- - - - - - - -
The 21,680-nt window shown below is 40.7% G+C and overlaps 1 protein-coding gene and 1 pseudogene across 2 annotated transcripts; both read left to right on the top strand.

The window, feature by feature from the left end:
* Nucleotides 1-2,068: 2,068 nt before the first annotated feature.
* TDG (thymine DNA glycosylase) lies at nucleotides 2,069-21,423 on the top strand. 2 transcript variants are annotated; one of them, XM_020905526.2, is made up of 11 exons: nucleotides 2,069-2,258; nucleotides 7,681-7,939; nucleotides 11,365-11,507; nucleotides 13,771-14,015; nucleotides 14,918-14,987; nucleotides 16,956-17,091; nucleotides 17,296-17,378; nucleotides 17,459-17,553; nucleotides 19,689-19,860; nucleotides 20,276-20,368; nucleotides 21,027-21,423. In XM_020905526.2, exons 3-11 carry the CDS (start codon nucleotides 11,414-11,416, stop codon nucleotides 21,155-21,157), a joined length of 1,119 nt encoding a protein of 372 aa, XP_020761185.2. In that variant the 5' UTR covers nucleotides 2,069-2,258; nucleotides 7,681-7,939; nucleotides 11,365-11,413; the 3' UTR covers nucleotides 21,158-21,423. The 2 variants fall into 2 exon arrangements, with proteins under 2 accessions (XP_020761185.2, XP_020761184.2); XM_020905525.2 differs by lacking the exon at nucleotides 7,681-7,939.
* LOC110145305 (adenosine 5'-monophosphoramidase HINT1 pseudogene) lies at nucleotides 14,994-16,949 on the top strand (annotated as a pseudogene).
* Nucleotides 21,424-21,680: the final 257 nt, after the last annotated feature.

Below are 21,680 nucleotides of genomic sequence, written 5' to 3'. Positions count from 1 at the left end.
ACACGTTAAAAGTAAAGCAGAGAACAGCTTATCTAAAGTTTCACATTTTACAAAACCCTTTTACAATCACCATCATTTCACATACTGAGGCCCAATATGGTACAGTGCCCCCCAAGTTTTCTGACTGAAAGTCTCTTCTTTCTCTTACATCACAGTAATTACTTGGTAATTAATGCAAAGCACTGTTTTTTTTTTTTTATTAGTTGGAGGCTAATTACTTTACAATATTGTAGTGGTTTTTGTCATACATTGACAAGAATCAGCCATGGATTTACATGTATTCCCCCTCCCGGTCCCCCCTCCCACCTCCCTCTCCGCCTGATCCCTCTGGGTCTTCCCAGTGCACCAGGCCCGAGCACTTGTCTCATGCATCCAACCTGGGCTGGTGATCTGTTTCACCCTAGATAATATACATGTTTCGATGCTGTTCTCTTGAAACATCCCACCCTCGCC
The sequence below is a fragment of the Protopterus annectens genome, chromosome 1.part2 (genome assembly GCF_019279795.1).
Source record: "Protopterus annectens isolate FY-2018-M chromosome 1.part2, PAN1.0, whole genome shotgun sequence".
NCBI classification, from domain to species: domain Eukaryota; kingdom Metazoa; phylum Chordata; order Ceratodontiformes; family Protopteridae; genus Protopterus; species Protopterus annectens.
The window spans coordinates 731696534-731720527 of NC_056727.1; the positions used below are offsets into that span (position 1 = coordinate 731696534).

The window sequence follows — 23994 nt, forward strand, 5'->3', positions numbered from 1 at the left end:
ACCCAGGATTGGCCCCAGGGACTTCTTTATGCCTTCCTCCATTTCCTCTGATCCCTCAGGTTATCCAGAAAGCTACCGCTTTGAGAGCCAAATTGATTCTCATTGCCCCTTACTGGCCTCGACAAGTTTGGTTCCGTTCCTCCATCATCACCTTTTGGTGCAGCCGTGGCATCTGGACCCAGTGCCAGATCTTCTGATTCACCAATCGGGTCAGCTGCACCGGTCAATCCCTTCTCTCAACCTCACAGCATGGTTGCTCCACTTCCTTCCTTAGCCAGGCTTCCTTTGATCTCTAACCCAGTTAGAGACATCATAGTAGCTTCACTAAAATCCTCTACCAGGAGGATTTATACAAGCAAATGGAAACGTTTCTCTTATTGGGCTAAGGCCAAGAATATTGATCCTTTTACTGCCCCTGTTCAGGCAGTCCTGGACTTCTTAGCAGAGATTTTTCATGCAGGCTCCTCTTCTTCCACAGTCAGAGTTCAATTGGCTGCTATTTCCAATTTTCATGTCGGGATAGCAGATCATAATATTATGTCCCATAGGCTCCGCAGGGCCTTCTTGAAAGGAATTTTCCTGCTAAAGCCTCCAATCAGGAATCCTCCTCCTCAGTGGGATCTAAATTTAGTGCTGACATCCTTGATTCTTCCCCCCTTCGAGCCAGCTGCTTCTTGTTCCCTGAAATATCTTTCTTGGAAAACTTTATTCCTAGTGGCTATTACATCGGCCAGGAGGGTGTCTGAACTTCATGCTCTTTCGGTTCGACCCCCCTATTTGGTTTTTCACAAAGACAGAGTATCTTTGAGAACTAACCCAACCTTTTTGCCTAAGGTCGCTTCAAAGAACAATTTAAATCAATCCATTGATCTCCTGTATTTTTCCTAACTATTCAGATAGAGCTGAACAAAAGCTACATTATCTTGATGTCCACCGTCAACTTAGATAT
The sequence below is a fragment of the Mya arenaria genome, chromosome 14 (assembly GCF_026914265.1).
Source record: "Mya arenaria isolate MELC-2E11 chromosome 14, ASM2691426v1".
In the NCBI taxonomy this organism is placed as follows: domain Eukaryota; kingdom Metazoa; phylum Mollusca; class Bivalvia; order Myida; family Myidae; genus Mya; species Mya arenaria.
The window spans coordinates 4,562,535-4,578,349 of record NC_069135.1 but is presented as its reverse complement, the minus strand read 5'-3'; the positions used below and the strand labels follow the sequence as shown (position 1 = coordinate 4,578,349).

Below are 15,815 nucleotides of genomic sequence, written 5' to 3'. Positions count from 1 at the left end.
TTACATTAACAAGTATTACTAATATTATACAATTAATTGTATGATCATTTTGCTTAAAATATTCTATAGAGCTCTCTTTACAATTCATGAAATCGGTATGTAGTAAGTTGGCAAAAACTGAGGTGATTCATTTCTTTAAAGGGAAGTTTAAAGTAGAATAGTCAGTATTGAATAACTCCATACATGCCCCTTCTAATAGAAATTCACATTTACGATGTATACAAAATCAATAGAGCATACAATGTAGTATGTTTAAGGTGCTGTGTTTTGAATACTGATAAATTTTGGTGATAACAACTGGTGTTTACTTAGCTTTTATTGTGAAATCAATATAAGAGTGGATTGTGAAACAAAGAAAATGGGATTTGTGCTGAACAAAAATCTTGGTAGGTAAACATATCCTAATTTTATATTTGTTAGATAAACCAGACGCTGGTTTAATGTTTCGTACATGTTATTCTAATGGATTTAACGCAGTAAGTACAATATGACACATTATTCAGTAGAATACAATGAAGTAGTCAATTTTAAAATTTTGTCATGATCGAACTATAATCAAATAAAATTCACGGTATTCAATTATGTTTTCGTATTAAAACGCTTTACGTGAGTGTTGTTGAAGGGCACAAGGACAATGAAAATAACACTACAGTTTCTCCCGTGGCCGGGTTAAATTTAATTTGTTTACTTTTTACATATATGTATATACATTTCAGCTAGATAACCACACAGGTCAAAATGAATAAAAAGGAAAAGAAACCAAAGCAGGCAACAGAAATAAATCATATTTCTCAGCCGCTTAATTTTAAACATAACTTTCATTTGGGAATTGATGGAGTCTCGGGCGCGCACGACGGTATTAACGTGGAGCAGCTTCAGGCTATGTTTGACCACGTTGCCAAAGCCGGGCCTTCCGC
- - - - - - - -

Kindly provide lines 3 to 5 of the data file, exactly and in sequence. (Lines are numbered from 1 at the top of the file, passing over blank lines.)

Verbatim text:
* Nucleotides 1-2,068: 2,068 nt before the first annotated feature.
* TDG (thymine DNA glycosylase) lies at nucleotides 2,069-21,423 on the top strand. 2 transcript variants are annotated; one of them, XM_020905526.2, is made up of 11 exons: nucleotides 2,069-2,258; nucleotides 7,681-7,939; nucleotides 11,365-11,507; nucleotides 13,771-14,015; nucleotides 14,918-14,987; nucleotides 16,956-17,091; nucleotides 17,296-17,378; nucleotides 17,459-17,553; nucleotides 19,689-19,860; nucleotides 20,276-20,368; nucleotides 21,027-21,423. In XM_020905526.2, exons 3-11 carry the CDS (start codon nucleotides 11,414-11,416, stop codon nucleotides 21,155-21,157), a joined length of 1,119 nt encoding a protein of 372 aa, XP_020761185.2. In that variant the 5' UTR covers nucleotides 2,069-2,258; nucleotides 7,681-7,939; nucleotides 11,365-11,413; the 3' UTR covers nucleotides 21,158-21,423. The 2 variants fall into 2 exon arrangements, with proteins under 2 accessions (XP_020761185.2, XP_020761184.2); XM_020905525.2 differs by lacking the exon at nucleotides 7,681-7,939.
* LOC110145305 (adenosine 5'-monophosphoramidase HINT1 pseudogene) lies at nucleotides 14,994-16,949 on the top strand (annotated as a pseudogene).